Some interviews feel like talking to a friend, and some feel like more than that. Some actually teach you something. J. Elle, best-selling author of Wings of Ebony and its sequel, Ashes of Gold, out today, is somehow both. There was an instant connection, because both her books, and her main character, Rue, spoke to us. But there was also a sense of wonder as she spoke of things that are bigger than both of us, and that we should never stop thinking or educating ourselves about.
Ashes of Gold is the highly anticipated finale to the story set up during Wings of Ebony, but it’s so much more than that. It’s a story that puts Black joy front and enter, showcasing that Black heroines deserve more. Yes, they can fight for social justice, but they’re also worthy of love, happiness, friendship and respect.
Integral to that is the idea, which is at the center of this book, that characters like the protagonist of J. Elle’s story, Rue, must be strong, and just that. The problem, of course, is that, for a lot of media “that’s where the exploration of the character ends,” because, as Elle shared with us, “there is this misconception about strength. There is this misunderstanding of what real strength is,” which then leads to shallow characters, mostly because of that “limited definition.”
For her, the only way to combat that is to make sure “that creators are also diverse. It’s not just enough to have stories on shelves with Black characters. We need Black creators in the marketing meetings, we need Black creators in the writing room for film. We need a variety in all marginalized communities”
And the reason we need that is to make sure pieces of who the characters are – can be – aren’t missed. Rue is a perfect example of this, because for Elle she is “someone who is incredibly strong, but also incredibly vulnerable.” Because we can be both. Because no one is strong all the time, and no one should be.
For the author, it was also important to add that layer of magic to a story that’s rooted in the reality of marginalized communities. “I knew that I wanted magic to be the veneer because I wanted to write a story that grappled with challenging issues. And I think fantasy creates a layer of separation between the reader and the experience and the topic in the novel.”
It’s easy to process if it feels fictional. Easier to think about what these characters are feeling in the context of what they mean to us. Easier to remember we can’t, don’t have to just be one thing. The characters aren’t.
“Rue is not going to just be a heroin that exists to fight racism. That is not her entire point in life. And I think to write books where that’s all she does would be a disservice to Black girls everywhere who identify with her. Because Rue is powerful and magical, and she can do all these amazing things.” Especially because “she’s also a teenage kid and she has crushes and she should be kissed, and she should be able to live and have all of these other experiences.”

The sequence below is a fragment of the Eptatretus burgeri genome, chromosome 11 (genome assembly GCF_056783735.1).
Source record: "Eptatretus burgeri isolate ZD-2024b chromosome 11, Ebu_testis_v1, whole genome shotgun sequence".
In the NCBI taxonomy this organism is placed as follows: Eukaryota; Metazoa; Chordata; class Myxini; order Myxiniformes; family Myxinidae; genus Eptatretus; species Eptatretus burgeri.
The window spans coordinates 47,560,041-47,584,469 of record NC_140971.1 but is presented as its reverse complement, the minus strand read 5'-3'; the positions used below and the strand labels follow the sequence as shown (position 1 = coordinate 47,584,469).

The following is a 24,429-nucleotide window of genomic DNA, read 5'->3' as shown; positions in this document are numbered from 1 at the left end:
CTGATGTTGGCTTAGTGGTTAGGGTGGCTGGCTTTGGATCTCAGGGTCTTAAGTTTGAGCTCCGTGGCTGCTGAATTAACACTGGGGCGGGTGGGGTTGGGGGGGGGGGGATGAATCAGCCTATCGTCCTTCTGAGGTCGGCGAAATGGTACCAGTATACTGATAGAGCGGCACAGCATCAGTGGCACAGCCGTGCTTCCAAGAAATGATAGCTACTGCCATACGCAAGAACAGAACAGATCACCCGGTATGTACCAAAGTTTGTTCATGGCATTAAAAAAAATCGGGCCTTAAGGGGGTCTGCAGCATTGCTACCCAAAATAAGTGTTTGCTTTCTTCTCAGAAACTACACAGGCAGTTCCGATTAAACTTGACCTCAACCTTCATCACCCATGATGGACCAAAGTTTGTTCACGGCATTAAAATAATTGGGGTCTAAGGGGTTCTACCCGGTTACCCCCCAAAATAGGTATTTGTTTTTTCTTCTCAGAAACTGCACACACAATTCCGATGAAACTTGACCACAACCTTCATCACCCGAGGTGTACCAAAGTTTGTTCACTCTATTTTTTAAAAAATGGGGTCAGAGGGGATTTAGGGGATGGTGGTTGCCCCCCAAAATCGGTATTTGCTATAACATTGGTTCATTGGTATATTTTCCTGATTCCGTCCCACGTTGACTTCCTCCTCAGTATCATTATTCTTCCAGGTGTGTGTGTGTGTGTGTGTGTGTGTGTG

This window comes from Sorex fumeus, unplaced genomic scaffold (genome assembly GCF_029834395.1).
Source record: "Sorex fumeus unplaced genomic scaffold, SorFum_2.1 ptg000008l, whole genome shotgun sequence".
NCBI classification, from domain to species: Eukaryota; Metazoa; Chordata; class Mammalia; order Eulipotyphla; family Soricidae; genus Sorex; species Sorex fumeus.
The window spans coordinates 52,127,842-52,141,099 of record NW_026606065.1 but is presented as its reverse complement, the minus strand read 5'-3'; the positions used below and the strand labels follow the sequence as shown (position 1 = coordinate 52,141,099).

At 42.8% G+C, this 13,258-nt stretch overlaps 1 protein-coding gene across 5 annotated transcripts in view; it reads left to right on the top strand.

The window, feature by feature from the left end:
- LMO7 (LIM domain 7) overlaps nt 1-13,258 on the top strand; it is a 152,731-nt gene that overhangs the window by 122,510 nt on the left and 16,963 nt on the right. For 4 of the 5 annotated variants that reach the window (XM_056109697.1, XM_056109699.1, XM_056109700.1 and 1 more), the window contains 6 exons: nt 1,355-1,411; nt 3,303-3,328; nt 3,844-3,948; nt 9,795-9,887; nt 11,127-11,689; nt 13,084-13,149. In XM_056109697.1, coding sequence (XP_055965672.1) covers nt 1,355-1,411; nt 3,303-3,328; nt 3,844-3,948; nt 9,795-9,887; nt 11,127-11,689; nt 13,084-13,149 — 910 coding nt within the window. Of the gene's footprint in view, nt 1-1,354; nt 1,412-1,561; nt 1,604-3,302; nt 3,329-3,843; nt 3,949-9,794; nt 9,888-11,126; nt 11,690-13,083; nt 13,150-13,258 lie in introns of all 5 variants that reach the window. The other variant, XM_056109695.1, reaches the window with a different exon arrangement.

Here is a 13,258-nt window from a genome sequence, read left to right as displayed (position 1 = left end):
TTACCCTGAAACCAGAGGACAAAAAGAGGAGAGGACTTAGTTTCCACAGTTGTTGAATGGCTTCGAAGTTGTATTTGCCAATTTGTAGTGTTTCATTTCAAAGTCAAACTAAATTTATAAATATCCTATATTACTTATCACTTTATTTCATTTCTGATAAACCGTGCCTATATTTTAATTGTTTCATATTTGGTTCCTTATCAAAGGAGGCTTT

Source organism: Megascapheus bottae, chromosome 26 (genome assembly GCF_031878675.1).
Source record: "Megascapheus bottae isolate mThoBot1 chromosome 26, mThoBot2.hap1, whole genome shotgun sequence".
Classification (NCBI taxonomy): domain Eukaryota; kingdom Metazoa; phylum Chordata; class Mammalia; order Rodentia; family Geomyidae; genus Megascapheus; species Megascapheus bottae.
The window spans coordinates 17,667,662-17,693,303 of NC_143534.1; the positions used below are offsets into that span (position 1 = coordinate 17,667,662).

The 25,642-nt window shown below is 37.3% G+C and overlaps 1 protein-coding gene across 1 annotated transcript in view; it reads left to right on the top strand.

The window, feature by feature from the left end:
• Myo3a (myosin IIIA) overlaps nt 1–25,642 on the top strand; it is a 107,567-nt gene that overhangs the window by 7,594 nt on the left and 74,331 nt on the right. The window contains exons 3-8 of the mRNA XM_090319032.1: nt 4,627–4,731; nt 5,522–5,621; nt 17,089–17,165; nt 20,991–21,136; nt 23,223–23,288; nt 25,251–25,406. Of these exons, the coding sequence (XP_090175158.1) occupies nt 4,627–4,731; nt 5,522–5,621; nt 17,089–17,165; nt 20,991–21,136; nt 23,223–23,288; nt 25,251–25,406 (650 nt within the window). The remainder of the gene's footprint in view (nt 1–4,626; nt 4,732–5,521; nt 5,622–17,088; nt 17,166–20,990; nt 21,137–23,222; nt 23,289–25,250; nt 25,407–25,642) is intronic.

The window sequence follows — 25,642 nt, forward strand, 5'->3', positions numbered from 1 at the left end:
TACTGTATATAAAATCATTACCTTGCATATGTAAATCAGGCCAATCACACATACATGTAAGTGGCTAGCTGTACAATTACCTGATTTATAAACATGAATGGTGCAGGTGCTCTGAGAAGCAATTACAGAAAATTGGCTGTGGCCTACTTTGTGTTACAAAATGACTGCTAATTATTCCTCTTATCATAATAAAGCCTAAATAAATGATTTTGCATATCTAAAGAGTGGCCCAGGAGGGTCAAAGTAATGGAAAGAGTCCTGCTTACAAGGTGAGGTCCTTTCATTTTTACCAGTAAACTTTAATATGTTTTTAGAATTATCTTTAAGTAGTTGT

At its core, this balance is what both Wings of Ebony and Ashes of Gold are trying to showcase. “It was important for me to put that in the page, to make that a part of her story. Because I do think that we do a disservice if we only show Black heroines in one way. I think that to really show the breadth of their humanity, we must see Black heroines in particular, just living.”
Elle even went so far as to add that this, in particular, is the reason why it’s so important to see books on shelves that aren’t about “fighting racism” or about “Black characters fighting for social justice.”
“I just think it’s really important that we have a balance on shelves. We need a whole breath of our humanity represented. We can’t just be typecast as these powerful heroines who battle racism. That’s not realistic.”
Even if we are powerful. Even if, like Rue, our very full existence is, sometimes, a fight against stereotypes. Because we can be anything we decide, and we can be all those things at once.
I knew that going into the interview. I felt it reading the book. And talking to J. Elle, taking in her words and learning from them only reinforced this fact. She is one of the most eloquent, knowledgeable authors I’ve ever had a chance to talk to. Our conversation certainly provided an extra layer of appreciation for her work.
Read her books. Support her stories. Not just because of the messages she’s trying to send, but because they’re entertaining, interesting books. The combination is rare.
She absolutely pulls it off.
Ashes of Gold, the sequel to J. Elle’s bestselling Wings of Ebony, is available today wherever books are sold. You can read the synopsis for the book below.
In the heart-pounding conclusion to the Wings of Ebony duology, which #1 New York Times bestselling author Nicole Yoon calls “bold, inventive, big-hearted and deeply perceptive,” Rue makes her final stand to reclaim her people’s stolen magic.
Rue has no memory of how she ended up locked in a basement prison without her magic or her allies. But she’s a girl from the East Row. And girls from the East Row don’t give up. Girls from the East Row pick themselves back up when they fall. Girls from the East Row break themselves out.
But reuniting with her friends is only half the battle. When she finds them again, Rue makes a vow: she will find a way to return the magic that the Chancellor has stolen from her father’s people. Yet even on Yiyo Peak, Rue is a misfit—with half a foot back in Houston and half a heart that is human as well as god, she’s not sure she’s the right person to lead the fight to reclaim a glorious past.
When a betrayal sends her into a tailspin, Rue must decide who to trust and how to be the leader that her people deserve…because if she doesn’t, it isn’t just Yiyo that will be destroyed—it will be Rue herself.